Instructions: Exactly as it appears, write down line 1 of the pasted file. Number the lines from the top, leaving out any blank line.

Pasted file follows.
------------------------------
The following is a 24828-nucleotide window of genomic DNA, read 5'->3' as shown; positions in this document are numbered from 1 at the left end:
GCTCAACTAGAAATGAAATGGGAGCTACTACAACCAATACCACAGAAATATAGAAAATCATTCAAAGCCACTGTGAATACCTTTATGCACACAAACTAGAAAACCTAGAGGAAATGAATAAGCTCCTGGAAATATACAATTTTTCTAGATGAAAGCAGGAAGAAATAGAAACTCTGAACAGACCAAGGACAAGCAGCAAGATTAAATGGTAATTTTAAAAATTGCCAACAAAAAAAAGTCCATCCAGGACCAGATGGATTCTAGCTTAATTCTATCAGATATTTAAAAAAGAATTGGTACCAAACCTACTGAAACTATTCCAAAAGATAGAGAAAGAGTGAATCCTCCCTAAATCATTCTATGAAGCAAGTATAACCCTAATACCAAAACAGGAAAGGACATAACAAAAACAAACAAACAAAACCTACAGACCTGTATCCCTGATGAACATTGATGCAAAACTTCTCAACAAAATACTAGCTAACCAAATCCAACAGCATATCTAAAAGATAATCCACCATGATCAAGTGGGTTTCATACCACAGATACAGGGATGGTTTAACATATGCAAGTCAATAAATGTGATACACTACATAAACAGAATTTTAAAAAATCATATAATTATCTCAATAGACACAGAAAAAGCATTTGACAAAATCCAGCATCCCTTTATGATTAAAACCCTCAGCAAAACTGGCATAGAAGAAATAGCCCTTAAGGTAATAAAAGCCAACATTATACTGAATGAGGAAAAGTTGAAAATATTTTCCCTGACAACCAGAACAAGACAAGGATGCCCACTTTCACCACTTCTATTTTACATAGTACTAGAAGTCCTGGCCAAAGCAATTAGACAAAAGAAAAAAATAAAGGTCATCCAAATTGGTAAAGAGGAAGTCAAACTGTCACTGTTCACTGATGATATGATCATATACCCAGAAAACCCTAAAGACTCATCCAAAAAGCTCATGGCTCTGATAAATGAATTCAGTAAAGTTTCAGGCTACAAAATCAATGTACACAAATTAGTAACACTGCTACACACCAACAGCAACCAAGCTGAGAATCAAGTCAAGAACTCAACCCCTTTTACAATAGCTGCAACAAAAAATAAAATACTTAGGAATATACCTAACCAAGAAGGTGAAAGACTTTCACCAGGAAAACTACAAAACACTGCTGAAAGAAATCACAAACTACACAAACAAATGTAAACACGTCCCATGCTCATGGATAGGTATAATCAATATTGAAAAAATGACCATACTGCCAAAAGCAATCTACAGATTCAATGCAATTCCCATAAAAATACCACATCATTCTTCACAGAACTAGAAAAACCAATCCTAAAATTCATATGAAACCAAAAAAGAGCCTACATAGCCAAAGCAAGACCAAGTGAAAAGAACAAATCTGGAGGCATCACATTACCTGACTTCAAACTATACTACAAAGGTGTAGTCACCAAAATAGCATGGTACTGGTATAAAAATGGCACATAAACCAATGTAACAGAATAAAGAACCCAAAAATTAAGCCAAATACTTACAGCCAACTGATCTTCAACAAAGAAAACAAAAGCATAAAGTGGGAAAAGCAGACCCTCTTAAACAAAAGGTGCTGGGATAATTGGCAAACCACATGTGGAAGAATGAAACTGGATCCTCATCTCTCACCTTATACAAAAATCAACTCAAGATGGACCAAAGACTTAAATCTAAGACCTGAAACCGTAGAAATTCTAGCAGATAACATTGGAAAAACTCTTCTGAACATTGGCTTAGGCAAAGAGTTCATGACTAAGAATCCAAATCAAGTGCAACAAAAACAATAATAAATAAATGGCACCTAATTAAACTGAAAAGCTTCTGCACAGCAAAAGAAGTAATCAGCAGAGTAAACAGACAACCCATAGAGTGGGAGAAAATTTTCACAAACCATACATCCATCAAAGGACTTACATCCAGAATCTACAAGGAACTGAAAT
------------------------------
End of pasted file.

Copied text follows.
The following is a 24828-nucleotide window of genomic DNA, read 5'->3' as shown; positions in this document are numbered from 1 at the left end: